Philosophers used to take very seriously their debates on what’s good, what’s evil. The good philosophers had a hard time with absolutes, but they’re a nitpicking, fussy lot, and it’s amazing, to read them, to wonder how they ever got through breakfast and out the door to get any work done at all. Still, they did, and if there’s a consensus among them, the Western ones, it’s that a given act may be considered “good” if it produces more benefit to mankind than it does harm to specific individuals. Some are strictly utilitarian in their definitions here, some are metaphysical, some ontological, and so on, but I’ll argue for the veracity of my summation of their ethos. Not so often, though, is it the other way around. You don’t hear the moral argument that what is good and grand for an individual, even if it diminishes the commonalities of mankind, is the way to measure. Even Ayn Rand libertarians justify their philosophy with claims that mankind would be better off without altruism.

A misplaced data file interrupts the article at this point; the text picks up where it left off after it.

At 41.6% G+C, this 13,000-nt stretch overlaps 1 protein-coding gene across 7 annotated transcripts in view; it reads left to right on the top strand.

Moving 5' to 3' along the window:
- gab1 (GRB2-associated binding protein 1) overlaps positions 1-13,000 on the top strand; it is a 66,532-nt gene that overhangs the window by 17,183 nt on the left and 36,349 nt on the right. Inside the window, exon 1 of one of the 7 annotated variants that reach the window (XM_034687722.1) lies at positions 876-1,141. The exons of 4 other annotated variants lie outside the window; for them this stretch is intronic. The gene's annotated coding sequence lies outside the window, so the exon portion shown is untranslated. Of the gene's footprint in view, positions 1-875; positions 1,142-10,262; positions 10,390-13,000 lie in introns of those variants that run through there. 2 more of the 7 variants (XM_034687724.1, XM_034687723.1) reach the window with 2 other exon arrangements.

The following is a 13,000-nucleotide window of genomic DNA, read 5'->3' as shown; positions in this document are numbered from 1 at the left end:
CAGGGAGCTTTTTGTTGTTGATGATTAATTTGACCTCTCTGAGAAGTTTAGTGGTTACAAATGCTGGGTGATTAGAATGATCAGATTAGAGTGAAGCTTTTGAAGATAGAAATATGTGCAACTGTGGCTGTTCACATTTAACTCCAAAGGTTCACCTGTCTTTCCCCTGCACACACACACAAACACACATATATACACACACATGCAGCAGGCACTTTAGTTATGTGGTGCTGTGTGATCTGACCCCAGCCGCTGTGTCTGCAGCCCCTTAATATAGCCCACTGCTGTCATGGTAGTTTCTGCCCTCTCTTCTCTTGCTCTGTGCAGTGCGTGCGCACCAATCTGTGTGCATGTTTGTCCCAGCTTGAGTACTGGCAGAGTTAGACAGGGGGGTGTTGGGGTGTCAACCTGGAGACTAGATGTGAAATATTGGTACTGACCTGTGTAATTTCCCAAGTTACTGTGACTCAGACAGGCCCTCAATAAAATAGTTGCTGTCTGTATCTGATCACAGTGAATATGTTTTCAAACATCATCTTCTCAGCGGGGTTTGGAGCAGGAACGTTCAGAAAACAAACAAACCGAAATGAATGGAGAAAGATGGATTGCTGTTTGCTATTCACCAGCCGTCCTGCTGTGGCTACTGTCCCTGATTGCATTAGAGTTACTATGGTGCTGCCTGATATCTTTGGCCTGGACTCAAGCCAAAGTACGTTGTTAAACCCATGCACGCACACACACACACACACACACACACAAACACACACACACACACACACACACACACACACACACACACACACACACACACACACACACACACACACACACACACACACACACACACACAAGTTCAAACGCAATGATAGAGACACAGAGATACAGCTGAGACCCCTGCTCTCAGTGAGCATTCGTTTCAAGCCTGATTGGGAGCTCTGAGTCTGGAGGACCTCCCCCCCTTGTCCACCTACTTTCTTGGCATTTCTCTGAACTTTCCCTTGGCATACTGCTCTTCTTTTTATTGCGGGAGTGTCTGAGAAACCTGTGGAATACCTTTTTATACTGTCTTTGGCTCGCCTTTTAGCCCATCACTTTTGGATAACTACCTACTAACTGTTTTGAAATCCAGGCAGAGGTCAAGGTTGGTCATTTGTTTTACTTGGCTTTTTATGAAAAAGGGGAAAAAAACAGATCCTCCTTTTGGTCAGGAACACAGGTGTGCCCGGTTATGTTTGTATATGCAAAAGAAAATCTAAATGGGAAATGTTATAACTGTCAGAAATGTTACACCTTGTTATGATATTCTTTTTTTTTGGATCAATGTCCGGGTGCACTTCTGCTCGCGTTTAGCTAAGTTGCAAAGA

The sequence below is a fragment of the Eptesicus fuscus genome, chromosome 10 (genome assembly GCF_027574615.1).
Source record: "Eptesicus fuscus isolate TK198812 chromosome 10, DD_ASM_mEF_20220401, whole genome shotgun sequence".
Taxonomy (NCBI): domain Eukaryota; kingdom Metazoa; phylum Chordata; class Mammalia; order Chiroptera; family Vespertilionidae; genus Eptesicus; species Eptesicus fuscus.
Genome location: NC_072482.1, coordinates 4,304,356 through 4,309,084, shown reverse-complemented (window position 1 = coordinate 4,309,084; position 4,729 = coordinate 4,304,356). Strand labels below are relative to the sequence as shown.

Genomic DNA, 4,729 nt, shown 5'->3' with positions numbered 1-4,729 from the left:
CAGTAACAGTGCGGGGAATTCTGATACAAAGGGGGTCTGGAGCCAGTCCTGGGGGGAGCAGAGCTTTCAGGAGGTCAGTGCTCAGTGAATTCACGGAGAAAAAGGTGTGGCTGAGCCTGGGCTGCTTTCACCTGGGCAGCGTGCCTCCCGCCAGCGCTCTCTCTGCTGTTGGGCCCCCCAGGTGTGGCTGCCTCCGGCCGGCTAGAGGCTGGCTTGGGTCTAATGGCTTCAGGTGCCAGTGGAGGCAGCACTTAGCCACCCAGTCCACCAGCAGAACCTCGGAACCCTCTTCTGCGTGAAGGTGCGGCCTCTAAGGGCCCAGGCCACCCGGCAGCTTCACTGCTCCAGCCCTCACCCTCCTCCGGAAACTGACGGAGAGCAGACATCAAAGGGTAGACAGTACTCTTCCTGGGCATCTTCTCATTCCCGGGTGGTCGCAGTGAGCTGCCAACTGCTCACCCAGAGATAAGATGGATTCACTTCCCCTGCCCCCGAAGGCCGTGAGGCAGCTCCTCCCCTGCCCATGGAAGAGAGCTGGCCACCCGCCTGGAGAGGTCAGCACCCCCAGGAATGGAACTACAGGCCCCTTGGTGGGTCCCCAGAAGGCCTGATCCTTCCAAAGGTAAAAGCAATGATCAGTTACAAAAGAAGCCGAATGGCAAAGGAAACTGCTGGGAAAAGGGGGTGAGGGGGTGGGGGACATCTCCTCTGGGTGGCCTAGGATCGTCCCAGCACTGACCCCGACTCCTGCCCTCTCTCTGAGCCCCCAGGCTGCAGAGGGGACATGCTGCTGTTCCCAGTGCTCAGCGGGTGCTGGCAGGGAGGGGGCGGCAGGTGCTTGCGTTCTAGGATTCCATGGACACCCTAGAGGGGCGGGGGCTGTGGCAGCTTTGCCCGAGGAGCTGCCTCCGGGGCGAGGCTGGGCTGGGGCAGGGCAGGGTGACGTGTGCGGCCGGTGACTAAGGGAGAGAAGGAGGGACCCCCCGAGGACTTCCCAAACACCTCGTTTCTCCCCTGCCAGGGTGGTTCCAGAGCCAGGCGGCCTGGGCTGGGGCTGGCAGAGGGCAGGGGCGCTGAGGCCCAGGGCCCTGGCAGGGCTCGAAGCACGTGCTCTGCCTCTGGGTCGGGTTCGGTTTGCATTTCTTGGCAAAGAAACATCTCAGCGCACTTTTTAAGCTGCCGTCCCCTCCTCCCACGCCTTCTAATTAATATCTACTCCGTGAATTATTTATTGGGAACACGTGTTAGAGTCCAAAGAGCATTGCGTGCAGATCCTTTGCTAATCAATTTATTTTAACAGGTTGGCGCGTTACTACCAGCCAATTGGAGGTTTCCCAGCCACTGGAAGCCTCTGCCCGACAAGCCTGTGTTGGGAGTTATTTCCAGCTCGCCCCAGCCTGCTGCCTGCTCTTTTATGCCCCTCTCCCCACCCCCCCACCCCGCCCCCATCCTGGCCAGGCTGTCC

I am not good with good and evil, right and wrong, what’s better for me, what’s better for mankind, if there is a difference, but it’s the argument that gets me. I’d like some day for a philosopher to say the hell with mankind, I’ll build my ethos from there.


But you don’t hear that.


I’m some of a dilettante in these matters. My evenings have never been spent in musty study by fireplace, a thousand leather tomes for me to put in my contemplating pipe, but I know some and don’t know that any philosopher, not one of note, ever said that, but among the people, we once had the language for it, but we’ve lost that, the language of ecstasy. Ask me what’s been lost in America and I’ll not tell of rights and opportunity and egalitarianism, a healthy middle class and quality schools. I’ll say a meanness has crept in, a narrowing. We have lost the language for other, for ecstasy.